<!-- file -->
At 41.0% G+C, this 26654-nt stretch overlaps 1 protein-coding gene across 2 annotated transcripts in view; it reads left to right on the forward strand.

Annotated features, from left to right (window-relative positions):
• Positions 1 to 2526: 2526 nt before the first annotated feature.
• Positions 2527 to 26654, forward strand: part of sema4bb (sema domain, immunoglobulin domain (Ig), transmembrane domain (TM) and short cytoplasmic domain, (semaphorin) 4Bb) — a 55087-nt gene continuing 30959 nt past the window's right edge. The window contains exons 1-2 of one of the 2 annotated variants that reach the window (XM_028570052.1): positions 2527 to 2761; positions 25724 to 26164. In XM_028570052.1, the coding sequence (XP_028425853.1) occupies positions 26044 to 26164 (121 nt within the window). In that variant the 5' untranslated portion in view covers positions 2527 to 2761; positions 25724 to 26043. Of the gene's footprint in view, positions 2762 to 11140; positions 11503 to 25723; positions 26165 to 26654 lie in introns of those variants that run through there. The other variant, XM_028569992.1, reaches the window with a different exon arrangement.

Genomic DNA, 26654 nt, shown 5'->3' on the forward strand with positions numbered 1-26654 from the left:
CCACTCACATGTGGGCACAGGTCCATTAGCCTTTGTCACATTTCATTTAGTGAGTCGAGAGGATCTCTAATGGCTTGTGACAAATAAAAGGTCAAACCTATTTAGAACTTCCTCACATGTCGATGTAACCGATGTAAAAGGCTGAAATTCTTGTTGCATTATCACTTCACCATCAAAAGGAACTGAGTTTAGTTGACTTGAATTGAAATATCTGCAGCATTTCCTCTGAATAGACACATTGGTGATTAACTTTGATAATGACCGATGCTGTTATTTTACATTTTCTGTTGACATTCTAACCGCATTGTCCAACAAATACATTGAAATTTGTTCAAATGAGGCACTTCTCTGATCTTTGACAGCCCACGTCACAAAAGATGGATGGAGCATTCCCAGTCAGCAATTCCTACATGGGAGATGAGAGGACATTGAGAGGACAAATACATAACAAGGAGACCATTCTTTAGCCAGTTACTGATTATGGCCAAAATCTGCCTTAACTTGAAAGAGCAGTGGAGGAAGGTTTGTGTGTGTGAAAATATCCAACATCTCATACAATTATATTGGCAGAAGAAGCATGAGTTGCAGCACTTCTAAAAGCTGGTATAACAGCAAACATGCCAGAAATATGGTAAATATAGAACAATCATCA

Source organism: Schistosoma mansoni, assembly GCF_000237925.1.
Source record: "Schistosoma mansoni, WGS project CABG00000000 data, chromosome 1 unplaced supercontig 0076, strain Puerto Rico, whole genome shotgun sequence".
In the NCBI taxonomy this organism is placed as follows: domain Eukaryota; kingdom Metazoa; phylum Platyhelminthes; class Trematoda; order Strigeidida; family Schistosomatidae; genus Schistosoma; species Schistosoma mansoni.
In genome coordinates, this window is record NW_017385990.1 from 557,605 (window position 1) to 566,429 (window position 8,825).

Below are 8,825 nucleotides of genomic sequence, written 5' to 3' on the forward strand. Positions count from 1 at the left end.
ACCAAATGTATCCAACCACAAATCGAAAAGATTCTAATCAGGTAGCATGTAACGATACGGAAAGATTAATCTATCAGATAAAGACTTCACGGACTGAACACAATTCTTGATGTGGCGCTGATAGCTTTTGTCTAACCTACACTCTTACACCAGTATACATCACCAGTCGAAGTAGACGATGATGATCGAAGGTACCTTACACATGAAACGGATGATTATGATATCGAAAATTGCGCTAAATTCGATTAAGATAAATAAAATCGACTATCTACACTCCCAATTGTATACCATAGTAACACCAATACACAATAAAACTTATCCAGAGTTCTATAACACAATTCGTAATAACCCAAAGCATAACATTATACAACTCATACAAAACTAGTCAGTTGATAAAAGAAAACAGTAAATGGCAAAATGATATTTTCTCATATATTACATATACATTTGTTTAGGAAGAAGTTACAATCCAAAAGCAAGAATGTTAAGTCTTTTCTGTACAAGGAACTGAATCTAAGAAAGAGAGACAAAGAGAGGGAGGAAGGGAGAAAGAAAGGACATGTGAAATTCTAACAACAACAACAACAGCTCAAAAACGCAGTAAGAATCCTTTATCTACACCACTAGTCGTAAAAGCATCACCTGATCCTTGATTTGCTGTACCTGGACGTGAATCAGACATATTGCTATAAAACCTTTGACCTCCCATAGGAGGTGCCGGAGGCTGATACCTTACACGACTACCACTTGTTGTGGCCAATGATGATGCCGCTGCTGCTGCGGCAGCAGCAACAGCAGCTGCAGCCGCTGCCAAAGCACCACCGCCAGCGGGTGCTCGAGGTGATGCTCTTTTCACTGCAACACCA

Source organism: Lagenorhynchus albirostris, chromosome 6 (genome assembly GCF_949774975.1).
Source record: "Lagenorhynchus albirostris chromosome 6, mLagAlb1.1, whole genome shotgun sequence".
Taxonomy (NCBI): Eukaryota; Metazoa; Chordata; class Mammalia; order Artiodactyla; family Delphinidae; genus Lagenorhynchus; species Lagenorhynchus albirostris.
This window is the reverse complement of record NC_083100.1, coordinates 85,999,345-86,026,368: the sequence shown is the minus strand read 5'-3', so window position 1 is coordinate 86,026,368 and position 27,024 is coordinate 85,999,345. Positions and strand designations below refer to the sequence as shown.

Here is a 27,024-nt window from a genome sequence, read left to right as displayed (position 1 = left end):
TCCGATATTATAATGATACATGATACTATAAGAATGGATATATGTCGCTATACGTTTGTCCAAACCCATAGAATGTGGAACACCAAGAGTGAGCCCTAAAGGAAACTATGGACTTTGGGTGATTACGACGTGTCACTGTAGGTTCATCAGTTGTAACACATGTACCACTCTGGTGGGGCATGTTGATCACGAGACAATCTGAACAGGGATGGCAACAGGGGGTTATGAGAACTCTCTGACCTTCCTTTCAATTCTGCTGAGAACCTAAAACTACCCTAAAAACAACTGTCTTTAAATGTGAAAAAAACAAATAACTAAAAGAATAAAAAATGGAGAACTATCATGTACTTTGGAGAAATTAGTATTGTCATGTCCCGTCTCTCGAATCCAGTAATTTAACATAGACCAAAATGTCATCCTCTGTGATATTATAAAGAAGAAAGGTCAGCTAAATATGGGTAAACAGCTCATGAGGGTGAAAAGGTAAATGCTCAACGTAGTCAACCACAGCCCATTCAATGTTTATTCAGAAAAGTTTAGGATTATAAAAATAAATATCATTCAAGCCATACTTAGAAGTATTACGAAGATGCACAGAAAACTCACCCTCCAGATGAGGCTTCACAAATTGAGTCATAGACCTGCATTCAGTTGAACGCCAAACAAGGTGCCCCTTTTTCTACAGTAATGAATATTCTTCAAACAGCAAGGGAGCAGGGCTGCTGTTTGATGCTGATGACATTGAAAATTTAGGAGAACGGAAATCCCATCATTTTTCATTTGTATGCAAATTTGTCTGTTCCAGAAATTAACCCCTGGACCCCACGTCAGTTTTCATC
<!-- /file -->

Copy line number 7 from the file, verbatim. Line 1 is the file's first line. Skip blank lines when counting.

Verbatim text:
Source organism: Schistosoma mansoni, assembly GCF_000237925.1.